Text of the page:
Case 01. Windinduced Surface Gravity Waves in a Circular Lake
Case 1. Windinduced Surface Gravity Waves in a Circular Lake  
1. Analytical Solution Considering that a constant wind stress imposes on the surface in the x direction in a flat bottom circular lake shown in Fig. 1, the inviscous linear transport process in a polar coordinate system satisfies the following governing equations: 
Fig. 1: Schematic of an idealized circular lake 

where and are the radius and angle axes of the polar coordinate; and are the and components of water transport; is the surface elevation; and are the Coriolis parameter and gravity acceleration; H is the mean water depth, and is the x (eastward) component of the surface wind stress. 

Eqs. (1.1)(1.3), which satisfy conditions (1.4) and (1.5), could be solved analytically (Csanady, 1968; Birchfield, 1969), and the exact solution of nondimensional variables , and are derived as 

and ; J_{1}and I_{1} are the original and modified firstkind Bessel�s functions, respectively. The kth mode frequency is determined by solving the following equation: The solutions (1.6)(1.8) consist of two parts: one is a windinduced steady state motion, and another is the Kelvin/Poincare waves. Amplitudes of the surface elevation and velocity decrease rapidly as mode number increases; the exact solutions of ,and can be accurately expressed by a sum of the first 7 modes with frequencies of =7.0; 7.84; 21.41; 21.48; 34.3; 34.33; and 47.03.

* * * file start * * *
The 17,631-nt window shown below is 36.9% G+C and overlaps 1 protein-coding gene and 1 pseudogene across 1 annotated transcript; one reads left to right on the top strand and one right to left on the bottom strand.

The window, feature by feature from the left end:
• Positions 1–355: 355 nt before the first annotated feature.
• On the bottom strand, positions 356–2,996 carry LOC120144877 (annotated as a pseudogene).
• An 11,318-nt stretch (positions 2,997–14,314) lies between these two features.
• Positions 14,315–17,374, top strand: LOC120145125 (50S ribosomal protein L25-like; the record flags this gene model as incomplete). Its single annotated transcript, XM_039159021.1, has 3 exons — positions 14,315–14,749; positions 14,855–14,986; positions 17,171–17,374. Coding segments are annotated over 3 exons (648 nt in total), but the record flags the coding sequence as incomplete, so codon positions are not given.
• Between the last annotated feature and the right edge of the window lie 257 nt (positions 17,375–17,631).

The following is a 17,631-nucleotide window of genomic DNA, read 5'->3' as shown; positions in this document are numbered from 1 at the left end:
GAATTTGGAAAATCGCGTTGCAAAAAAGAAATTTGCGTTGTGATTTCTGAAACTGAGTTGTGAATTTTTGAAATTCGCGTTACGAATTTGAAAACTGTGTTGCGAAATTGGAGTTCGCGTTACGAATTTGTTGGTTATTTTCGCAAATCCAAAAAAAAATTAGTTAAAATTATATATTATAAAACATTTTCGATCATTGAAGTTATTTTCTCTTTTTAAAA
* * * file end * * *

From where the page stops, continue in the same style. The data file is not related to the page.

2. Design of the Numerical Experiment




(Note: ECOMsi shows a significant decay in the amplitudes of the surface elevation and transport for a given time step as that used in FVCOM and POM. It requires much shorter time step to reach the same result as POM, even the semiimplicit scheme provides flexibility for larger time step).


3. Results  


FVCOMcomputed surface elevation and transport accurately match the analytical solutions regarding both amplitudes and phases, while POM shows a phase delay after one model hour. The time delay in phase increases with model hours: 17.5 minutes at the end of the first model day and then up to 68.4 minutes at the end of the fourth model day. With a time step of 1 sec, ECOMsi shows the exact same results as POM.